Pinterest Newsx Adverts Facebook Previous articleMuff Robbers who were ‘high on blues’ sentenced to six monthsNext articleThomas Pringle begins legal challenge against government over EU treaties News Highland Twitter Staff at a Donegal based government department have threatened to go on strike if they are forced to make 90km round trips to work.Clerical officers at a Department of Agriculture local office have backed plans for industrial action after being told they will be redeployed to work in offices miles from their base in Raphoe.The department decided the staff, who work at its Raphoe office, are “surplus” to requirements and should move to offices in Donegal town, Buncrana and Letterkenny.But the staff, who provide veterinary and other services to the farming community, have voted 100pc in favour of industrial action if they are forced to move, claiming they do not have transport to get to the offices.This is despite the fact that the Croke Park deal rules out industrial action and allows staff to be moved up to 45km radius of their workplace or home address. WhatsApp Minister McConalogue says he is working to improve fishing quota Need for issues with Mica redress scheme to be addressed raised in Seanad also 70% of Cllrs nationwide threatened, harassed and intimidated over past 3 years – Report Google+ RELATED ARTICLESMORE FROM AUTHOR Google+ WhatsApp Man arrested in Derry on suspicion of drugs and criminal property offences released By News Highland – April 18, 2012 Pinterest Facebook Donegal government staff may strike over redeployement Dail hears questions over design, funding and operation of Mica redress scheme Almost 10,000 appointments cancelled in Saolta Hospital Group this week Twitter
“When you teach all the time: Don’t quit, don’t quit, and then you’re quitting, I’m sure that’s hard,” May said. “But I don’t want them to think I’m quitting on them. I just need that change in my life.“This whole year. I mean, it’s been hard. But you come back every day for the kids. You come back because they need you. I said it a lot. It’s just terrible, it’s terrible, it’s hard every day. It’s hard to come to work, and you don’t want work to be like that, where you’re miserable.”May led Stoneman Douglas for six years, going 33-26. The team went 5-5 last year and missed out on a playoff berth. Marjory Stoneman Douglas high school football coach Willis May announced his resignation Wednesday just more than a year after a fatal school shooting left 17 people dead, including assistant football coach Aaron Feis and athletic director Chris Hixon. While May expressed gratitude for the Parkland, Fla., community, he cited the shooting as his primary reason for stepping down. “It’s been hard to come to work with everything that’s went on,” May said, per the South Florida Sun Sentinel. “I miss Aaron Feis every day, and I miss Chris Hixon every day. It’s been really hard, and I just needed a change. I needed a change for my soul.“We’ve got a cemetery on campus that we have to look at every day, when it comes to the 1200 building. They know I have to walk in my office and Aaron Feis’ desk is there without him, and on the other side Chris Hixon’s office is there without him. It’s hard. They understand.”May explained he didn’t take the decision lightly and that he doesn’t want his players to think he’s quitting. Instead, he reiterated he needs a change in pace and plans to move to Fort Myers to be closer to his parents.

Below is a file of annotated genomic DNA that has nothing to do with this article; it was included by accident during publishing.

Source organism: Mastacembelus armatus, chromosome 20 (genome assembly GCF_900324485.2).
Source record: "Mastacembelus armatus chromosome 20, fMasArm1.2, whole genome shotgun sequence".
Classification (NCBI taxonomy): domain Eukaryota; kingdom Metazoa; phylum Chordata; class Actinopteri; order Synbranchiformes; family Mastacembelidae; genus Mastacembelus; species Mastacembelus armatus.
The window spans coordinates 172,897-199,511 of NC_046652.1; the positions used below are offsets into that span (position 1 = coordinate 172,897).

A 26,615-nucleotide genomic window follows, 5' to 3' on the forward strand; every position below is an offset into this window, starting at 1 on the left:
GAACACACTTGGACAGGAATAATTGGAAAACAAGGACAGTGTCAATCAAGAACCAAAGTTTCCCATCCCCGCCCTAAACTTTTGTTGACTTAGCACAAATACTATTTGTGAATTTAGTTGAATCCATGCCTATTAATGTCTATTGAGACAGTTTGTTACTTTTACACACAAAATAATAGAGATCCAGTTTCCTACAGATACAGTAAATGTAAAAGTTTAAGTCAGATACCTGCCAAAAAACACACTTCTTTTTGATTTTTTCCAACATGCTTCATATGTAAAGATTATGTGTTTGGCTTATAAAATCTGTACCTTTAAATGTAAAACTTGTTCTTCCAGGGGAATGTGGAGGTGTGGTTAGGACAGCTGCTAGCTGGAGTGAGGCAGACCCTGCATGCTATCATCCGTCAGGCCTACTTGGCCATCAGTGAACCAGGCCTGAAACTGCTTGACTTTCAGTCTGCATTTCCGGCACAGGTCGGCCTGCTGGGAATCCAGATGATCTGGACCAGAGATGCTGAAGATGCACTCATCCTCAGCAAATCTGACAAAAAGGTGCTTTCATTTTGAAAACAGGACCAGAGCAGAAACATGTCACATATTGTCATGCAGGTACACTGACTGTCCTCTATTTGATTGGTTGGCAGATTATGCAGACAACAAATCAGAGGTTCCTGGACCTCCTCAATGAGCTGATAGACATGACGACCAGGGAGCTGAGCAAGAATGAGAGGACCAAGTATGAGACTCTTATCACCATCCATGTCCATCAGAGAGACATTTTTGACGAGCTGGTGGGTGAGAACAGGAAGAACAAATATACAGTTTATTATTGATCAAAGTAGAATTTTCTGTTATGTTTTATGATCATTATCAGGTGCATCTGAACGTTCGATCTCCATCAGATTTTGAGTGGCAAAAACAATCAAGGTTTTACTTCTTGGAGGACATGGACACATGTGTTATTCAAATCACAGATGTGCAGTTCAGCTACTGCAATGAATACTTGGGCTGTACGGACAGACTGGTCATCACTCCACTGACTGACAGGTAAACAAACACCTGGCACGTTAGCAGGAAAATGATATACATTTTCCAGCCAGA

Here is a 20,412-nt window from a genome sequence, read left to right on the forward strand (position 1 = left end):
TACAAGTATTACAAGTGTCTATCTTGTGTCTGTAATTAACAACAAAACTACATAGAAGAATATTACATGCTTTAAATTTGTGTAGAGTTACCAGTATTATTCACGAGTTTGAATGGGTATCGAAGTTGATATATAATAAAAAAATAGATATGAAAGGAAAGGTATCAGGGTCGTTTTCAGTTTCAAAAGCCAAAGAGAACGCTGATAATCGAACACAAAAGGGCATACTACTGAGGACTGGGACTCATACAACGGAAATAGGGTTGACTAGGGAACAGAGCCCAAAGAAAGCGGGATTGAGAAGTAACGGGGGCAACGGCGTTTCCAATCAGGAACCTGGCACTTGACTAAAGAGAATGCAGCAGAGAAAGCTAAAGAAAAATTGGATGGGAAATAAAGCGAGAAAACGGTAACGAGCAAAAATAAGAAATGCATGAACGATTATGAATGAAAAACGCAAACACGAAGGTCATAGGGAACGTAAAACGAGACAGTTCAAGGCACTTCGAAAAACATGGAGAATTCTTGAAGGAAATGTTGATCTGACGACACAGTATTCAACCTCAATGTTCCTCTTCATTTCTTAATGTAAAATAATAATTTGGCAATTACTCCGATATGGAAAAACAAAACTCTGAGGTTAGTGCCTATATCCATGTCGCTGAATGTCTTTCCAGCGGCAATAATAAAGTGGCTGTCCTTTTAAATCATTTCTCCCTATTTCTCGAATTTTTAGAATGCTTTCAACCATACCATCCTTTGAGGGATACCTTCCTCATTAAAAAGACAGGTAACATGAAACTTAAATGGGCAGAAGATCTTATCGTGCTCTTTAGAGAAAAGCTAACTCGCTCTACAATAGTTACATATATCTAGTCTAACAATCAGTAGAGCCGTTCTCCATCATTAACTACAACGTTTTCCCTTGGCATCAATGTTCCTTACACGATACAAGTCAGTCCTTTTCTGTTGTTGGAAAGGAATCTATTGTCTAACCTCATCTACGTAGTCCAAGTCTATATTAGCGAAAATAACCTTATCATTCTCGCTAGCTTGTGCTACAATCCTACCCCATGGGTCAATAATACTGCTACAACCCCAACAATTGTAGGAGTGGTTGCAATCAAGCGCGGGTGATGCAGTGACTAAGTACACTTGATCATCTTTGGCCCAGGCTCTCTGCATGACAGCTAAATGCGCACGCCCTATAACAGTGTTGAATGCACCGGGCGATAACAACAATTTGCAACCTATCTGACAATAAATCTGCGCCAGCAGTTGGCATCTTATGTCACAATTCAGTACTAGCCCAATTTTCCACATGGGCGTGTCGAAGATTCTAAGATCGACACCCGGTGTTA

The video shorts competition, Clamdance, is open for young filmmakers to focus on Cape Cod and the Islands, with a sense of the area’s history, environment, and diverse residents. Among several awards in the competition, a “new normal” category encourages short films that help navigate these challenging times during social distancing, whether the viewpoint is lighthearted or with a serious outlook, the release says. The competition is divided into two age groups, 18 and under, and 19 to 25 years old, for young filmmakers who are residents of Cape Cod or the Islands.Other awards include best in each age group, and an audience favorite in each age group. The Casey Sherman Award, named for the prominent Hyannis author whose books have been the basis for several movies, will recognize an entry in each age group that best tells a narrative story. One member from a high school class of 2020 will receive a scholarship of $300 to continue his or her studies related to filmmaking. Otherwise, entrants are not required to be enrolled students.Videos must be 2 to 10 minutes long, and submitted electronically as a digital file through Film Freeway, which accepts all major video formats in full-quality HD, up to 10 GB. More technical details are provided after entrants register at filmfreeway.com/hyannisfilmfestivalshorts. Submissions are due by midnight Monday, Sept. 21. Films cannot be made as a commercial promotion. Films cannot be a music video, although movie musicals are welcomed, with the requirement that all music must have music rights properly cleared. 1 of 2 During the coronavirus pandemic, Hyannis Film Festival encourages the filmmakers to observe current directives and guidelines for the health and safety of themselves and others, including recommended social distancing and hygiene practices.Clamdance entrants will be notified of their status by Oct. 15, 2020. Visit the Hyannis Film Festival website or Facebook page for updated information. Email questions to [email protected], or call executive director Bill Ferrall at 508-228-8535. Hyannis Film Festival, which launched last year, is moving ahead by showcasing the creative spirits of young filmmakers located on Cape Cod, Nantucket, and Martha’s Vineyard. According to a press release, the festival was scheduled for this coming fall, but due to restrictions may be a virtual shorts festival. — Hyannis Film Festival — Hyannis Film Festival